However, the conversion of carbohydrate into fat (known as de novo lipogenesis, or DNL for short) isn’t something you need to worry about unless you’re eating a high-calorie diet containing large amounts of carbohydrate. That’s the exact opposite of what you should be doing if you’re trying to lose weight.
And DNL isn’t the only way that carbohydrate can make you fat. Excess carbohydrate calories also contribute to weight gain by replacing fat as a source of energy. By suppressing fat burning, the fat in your diet can be stored a lot more easily.
If you’re in a calorie deficit (which you’ll need to be if you want to lose fat) and getting a sensible amount of protein and fat in your diet, the amount of carbohydrate you’re eating will be well below the point at which you need to start worrying about DNL.
If alpha-lipoic acid does have a small effect on weight loss, my guess is that it does so by reducing your calorie intake.
Large doses seem to reduce food intake when it’s given to rats, and it may have a similar effect on appetite in humans. This could explain the small amount of extra fat loss in the LA-1800 group.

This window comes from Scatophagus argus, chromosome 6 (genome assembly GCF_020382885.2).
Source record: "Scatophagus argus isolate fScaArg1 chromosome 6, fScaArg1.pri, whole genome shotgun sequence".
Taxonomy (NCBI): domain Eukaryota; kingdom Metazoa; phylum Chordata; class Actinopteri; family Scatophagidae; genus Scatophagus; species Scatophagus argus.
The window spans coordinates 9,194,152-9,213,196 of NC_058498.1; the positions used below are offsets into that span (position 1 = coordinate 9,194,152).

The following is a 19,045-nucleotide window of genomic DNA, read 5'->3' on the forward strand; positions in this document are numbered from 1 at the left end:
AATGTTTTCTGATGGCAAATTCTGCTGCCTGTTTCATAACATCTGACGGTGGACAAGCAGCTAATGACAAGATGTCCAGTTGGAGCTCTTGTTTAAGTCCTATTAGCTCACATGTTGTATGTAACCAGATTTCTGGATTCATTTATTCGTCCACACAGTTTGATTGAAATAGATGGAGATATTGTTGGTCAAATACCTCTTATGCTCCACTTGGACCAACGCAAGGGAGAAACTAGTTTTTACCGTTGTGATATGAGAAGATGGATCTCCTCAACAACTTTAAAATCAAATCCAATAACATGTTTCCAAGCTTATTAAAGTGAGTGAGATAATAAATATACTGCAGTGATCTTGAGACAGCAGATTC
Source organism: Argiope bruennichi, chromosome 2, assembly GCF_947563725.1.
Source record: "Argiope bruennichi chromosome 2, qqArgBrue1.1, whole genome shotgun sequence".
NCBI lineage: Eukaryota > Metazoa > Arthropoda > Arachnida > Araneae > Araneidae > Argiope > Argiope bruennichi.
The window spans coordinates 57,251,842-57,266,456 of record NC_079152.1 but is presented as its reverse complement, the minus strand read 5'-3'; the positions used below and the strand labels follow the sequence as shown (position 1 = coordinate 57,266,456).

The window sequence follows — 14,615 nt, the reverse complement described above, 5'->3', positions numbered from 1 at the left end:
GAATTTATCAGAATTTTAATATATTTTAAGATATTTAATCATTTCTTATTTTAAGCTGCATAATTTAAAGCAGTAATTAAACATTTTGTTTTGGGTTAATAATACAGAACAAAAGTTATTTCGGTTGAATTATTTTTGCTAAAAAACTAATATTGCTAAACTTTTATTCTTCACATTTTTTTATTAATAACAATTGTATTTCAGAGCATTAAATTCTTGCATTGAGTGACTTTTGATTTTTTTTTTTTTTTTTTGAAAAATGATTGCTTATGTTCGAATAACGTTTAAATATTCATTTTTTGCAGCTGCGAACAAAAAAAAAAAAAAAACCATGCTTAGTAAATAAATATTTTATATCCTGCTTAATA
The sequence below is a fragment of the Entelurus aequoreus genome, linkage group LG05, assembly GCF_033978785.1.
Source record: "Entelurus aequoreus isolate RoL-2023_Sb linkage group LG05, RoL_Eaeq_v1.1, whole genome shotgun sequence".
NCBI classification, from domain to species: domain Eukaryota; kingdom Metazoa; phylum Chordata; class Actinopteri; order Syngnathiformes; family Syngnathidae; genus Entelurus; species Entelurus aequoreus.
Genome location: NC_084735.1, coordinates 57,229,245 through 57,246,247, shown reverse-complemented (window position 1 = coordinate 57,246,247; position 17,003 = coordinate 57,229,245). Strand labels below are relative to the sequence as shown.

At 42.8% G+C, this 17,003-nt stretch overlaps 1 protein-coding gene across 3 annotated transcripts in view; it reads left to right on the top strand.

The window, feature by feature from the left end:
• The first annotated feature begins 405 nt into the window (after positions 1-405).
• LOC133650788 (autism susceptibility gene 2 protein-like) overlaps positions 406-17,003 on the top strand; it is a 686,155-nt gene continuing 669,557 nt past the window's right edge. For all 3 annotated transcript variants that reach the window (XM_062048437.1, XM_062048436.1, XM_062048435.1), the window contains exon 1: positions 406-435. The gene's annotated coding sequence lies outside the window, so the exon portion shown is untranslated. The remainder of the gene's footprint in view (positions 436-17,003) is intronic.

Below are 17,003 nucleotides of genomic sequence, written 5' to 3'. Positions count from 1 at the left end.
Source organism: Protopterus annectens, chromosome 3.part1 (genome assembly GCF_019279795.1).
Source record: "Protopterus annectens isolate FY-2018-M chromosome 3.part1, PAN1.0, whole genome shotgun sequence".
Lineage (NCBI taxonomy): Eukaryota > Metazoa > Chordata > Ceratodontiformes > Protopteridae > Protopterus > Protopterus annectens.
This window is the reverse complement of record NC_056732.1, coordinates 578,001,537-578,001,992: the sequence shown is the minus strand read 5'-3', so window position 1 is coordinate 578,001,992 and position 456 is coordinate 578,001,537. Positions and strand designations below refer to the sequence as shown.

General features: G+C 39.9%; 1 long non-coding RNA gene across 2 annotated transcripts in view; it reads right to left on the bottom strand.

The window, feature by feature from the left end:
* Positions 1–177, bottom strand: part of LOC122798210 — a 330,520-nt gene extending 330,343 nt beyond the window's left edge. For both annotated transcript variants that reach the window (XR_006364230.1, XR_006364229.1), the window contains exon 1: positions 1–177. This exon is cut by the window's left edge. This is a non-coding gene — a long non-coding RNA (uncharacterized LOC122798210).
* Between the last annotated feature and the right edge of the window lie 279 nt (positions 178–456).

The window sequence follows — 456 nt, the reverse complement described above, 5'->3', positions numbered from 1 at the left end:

That said, the diet prescribed in this study comprised 55-60% carbohydrates, 20-25% fat, and only 15-20% protein. We’d have seen a much faster rate of fat loss and greater preservation of lean tissue if the subjects had simply cut back on their carbohydrate intake and eaten more protein, which itself will help with appetite control.
Alpha lipoic acid is a supplement that has its benefits. But if you’re using it to lose weight, I have a feeling you’re going to be more than a little disappointed with the results.
If you enjoyed this post, there’s a good chance you’ll also like Truth and Lies about Building Muscle: 10 Muscle Myths Debunked By Science.
It's a FREE 20-page special report (PDF) I put together to debunk 10 popular myths that are still widely believed, despite all the evidence to the contrary. You can download a copy here.
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About Christian FinnChristian Finn holds a master's degree in exercise science, is a certified personal trainer and has been featured on BBC TV and radio, as well as in Men's Health, Men's Fitness, Fit Pro, Zest, and Perfect Body magazine. You can contact Christian using Facebook, Twitter, Google+ or via e-mail.